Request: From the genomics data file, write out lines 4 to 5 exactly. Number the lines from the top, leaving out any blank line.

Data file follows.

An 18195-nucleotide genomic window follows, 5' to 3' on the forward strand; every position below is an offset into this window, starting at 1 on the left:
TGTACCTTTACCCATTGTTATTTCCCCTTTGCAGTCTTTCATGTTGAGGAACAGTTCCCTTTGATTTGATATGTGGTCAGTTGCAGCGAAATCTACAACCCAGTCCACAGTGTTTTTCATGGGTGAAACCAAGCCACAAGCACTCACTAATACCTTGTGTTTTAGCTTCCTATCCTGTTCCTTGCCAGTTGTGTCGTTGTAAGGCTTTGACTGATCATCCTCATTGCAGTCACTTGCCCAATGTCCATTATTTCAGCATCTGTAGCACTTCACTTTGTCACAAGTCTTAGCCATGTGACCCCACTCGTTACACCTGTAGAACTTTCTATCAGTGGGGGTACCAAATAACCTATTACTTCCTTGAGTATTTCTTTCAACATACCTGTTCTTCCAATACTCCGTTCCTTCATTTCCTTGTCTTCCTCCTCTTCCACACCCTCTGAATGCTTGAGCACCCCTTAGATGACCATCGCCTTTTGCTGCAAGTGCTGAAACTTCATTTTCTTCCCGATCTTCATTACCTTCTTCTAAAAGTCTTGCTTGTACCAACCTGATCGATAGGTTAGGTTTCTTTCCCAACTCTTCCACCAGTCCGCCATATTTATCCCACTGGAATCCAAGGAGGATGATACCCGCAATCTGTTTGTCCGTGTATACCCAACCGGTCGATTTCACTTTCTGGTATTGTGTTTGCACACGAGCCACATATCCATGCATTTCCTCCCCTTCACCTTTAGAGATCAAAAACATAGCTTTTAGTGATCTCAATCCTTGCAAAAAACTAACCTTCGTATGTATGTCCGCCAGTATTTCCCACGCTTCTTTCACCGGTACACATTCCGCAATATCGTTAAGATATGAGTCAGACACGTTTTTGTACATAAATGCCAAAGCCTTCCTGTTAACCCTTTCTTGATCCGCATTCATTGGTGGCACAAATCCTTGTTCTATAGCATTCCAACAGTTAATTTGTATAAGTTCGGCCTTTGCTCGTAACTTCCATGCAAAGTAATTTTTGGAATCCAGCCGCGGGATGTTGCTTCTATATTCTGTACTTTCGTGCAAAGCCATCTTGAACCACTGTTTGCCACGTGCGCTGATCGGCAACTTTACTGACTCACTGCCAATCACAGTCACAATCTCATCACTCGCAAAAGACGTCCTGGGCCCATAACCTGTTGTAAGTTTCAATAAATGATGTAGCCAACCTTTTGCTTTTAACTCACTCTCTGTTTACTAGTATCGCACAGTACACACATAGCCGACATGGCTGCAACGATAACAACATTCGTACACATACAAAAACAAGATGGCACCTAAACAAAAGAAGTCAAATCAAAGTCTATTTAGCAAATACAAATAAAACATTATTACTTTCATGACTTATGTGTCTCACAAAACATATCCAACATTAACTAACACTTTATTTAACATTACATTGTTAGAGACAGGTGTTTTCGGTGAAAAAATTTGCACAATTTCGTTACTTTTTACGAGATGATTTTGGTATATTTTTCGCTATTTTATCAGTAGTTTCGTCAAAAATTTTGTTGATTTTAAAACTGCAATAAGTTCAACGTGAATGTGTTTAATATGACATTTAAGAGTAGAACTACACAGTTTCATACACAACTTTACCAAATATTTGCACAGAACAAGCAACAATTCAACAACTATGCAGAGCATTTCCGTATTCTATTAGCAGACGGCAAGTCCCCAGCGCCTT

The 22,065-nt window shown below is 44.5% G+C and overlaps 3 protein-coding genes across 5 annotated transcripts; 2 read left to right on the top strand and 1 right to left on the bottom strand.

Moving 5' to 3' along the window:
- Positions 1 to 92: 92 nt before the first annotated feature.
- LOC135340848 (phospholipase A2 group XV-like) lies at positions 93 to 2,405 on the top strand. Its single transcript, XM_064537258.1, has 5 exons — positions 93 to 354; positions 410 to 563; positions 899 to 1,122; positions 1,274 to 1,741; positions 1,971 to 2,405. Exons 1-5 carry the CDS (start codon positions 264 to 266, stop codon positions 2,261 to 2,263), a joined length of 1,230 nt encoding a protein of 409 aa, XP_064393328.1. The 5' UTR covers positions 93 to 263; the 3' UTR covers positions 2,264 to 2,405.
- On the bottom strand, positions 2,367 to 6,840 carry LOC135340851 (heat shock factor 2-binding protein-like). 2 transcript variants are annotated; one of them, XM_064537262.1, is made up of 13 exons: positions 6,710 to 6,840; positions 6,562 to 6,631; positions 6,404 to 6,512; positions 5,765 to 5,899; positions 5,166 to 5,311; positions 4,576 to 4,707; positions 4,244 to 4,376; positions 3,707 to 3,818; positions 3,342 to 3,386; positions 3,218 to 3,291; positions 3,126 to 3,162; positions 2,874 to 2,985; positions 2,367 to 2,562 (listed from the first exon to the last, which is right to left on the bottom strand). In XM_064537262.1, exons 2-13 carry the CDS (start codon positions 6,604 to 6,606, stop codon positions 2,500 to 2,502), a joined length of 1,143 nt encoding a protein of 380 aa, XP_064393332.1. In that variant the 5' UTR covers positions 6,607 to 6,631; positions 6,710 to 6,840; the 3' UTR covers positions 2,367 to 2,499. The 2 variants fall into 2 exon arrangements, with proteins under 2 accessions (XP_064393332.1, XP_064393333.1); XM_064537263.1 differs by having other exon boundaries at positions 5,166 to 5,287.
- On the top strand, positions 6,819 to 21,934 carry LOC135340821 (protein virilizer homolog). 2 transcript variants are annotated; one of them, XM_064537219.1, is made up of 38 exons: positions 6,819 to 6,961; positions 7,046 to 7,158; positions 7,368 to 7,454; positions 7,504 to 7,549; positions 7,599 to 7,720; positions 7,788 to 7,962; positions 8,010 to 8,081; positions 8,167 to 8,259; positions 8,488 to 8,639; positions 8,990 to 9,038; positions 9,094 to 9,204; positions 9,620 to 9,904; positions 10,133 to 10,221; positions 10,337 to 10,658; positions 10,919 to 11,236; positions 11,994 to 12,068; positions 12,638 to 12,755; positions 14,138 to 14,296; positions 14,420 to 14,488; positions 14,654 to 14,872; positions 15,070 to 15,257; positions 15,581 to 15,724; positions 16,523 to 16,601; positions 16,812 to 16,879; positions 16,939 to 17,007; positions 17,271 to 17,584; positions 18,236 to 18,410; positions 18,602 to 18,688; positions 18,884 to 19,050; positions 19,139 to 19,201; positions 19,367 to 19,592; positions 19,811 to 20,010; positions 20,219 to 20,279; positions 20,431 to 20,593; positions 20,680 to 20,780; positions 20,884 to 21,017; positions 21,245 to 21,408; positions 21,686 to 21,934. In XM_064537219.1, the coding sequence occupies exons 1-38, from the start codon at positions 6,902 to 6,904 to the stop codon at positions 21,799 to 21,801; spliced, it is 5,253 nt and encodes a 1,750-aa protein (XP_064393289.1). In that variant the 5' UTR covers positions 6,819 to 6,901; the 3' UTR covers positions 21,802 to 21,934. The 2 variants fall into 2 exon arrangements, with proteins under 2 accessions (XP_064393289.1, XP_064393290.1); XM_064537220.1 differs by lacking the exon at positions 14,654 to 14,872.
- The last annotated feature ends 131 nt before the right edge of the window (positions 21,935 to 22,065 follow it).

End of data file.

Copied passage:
Moving 5' to 3' along the window:
- Positions 1 to 92: 92 nt before the first annotated feature.